Think about this formula. P=S-C-E. Profit = Sales – Cost of Goods – Expenses. If all remains the same except the sales price, a reduction in the price reduces profit by the exact amount. Discounting a sale costs the bottom line.

By the same measure, not controlling costs will affect the bottom line in the same way.

Ben Franklin said it best. “A penny saved is a penny earned.”

Plug that penny into the Profit formula, and you’ll see – It’s True!

Whodathunk???

Does this mean that you should never give a discount? Absolutely not!

Discounts, Special Sales, Quantity Discounts, and the like are proven methods of generating more business.

What it Does mean, however, is that you need to account for these sorts of reductions in sales dollars in advance and in your plan, not on some impulse to generate a bump in sales.

Your business needs to be able to absorb such discounts and still deliver a profit.

Conclusion

The Main Thing is to Keep the Main Thing the Main Thing…

Don’t get distracted by the crush of business or the excitement of a new product line or the allure of a new set of techie-thingies.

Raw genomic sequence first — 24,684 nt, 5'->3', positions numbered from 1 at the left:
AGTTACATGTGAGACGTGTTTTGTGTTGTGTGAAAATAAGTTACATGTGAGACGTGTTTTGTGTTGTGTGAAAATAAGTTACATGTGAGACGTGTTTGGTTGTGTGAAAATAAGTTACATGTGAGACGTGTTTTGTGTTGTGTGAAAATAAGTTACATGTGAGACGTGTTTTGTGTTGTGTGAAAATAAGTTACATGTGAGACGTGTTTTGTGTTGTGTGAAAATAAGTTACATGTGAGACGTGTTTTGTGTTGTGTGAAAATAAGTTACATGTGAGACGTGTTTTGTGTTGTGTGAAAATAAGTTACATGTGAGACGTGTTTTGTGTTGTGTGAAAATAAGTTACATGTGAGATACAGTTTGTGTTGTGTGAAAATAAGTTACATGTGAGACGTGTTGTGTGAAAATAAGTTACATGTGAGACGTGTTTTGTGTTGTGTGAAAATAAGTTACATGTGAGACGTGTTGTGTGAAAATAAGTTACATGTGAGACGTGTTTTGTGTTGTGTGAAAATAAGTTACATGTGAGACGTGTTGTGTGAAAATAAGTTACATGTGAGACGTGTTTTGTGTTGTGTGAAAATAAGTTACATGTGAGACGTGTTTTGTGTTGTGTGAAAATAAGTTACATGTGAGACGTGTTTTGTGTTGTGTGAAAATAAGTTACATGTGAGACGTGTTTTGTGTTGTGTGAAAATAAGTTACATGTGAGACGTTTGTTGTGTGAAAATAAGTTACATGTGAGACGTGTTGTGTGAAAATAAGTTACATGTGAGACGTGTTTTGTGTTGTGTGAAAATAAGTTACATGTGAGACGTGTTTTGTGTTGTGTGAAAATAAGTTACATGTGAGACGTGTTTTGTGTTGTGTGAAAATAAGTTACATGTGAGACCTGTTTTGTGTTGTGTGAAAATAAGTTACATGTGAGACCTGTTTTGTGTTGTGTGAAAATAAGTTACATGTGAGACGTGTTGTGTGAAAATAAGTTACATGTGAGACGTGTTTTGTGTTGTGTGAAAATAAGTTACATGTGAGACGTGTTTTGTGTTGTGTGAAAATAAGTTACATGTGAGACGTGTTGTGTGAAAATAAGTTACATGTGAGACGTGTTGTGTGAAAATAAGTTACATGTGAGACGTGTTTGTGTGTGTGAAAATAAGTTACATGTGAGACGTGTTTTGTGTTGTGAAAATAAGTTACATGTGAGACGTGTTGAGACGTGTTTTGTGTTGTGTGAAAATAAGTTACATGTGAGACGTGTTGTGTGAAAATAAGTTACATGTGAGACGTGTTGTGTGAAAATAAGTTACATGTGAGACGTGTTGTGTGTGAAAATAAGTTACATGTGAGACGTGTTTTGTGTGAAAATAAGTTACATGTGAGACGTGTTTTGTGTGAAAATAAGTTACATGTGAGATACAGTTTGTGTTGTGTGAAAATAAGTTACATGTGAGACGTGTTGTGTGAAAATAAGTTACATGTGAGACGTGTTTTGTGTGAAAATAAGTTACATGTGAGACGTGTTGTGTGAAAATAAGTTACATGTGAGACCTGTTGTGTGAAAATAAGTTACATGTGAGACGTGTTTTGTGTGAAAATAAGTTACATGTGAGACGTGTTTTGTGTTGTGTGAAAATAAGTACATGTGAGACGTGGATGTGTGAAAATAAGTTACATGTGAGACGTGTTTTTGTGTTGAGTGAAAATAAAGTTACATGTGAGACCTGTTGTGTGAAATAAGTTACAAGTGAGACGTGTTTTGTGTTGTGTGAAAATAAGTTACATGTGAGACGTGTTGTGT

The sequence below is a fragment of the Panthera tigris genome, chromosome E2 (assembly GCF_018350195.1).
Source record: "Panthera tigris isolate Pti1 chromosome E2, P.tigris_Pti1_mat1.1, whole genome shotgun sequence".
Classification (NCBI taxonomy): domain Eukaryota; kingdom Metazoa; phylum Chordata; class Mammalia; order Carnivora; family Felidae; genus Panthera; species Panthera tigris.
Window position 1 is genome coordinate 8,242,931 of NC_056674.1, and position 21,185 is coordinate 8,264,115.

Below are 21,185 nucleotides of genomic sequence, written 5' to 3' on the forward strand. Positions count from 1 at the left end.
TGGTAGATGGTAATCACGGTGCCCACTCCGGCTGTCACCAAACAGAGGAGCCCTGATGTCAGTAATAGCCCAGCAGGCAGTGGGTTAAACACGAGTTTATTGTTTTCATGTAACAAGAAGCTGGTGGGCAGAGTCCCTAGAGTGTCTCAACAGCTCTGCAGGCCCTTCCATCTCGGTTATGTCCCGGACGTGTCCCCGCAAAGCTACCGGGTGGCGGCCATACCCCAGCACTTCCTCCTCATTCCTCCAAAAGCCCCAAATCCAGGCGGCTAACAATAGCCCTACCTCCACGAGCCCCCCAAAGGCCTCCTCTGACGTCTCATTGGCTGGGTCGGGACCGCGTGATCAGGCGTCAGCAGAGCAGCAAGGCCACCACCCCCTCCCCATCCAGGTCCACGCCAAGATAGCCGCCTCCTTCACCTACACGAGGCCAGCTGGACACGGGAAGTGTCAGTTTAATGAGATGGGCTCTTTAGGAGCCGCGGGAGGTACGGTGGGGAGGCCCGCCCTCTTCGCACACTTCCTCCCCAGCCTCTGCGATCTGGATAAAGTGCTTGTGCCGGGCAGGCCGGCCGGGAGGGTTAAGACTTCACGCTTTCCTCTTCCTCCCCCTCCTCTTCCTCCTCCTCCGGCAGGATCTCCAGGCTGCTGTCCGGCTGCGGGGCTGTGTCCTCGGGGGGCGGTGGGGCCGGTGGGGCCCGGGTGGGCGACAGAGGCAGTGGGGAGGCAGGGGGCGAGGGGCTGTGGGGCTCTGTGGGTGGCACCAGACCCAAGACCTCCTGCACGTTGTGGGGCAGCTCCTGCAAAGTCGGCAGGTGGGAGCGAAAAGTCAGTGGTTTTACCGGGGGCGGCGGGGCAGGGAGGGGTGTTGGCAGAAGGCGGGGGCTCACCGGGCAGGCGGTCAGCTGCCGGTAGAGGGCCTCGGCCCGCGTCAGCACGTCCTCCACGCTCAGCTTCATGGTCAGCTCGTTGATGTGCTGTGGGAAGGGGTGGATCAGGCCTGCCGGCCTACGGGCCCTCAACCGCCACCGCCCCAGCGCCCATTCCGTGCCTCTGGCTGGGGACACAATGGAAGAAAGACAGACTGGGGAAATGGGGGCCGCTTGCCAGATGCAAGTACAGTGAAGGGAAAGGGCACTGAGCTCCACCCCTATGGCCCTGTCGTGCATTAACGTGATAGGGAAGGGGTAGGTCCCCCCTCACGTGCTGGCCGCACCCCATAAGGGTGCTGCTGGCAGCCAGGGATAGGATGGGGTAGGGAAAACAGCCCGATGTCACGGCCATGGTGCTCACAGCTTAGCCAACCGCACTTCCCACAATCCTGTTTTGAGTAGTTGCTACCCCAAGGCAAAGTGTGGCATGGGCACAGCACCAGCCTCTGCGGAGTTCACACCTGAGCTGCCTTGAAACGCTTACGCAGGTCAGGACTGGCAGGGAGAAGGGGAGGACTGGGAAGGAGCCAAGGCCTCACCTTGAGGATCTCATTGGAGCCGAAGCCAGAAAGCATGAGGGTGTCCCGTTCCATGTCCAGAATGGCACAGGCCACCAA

Keep your eye on Profits.

Measure them. Understand them. Make them…

How have you lost track of your profits? How have you recovered from distraction?

Tell me what you need to know about being profitable.

John L

Categories
expense control Selling

Save Money on Your eBay Listing Fees

We have been selling stuff on eBay for a few years, now. It’s how we used to generate most of our online revenue.

eBay Inc.
Image via Wikipedia

I had a lightbulb “doh!” moment a few days ago. I’d like to share so maybe you won’t hurt yourself slapping your own forehead.

eBay’s Changing Environment

eBay, in its own efforts to attract more high-volume Sellers and to settle the fears of new Buyers, has been re-working various fees and listing policies.

Most notoriously, they have removed the option for a Buyer to use personal checks or Money orders as a method of payment, and forced most Sellers to accept PayPal as their only means of payment.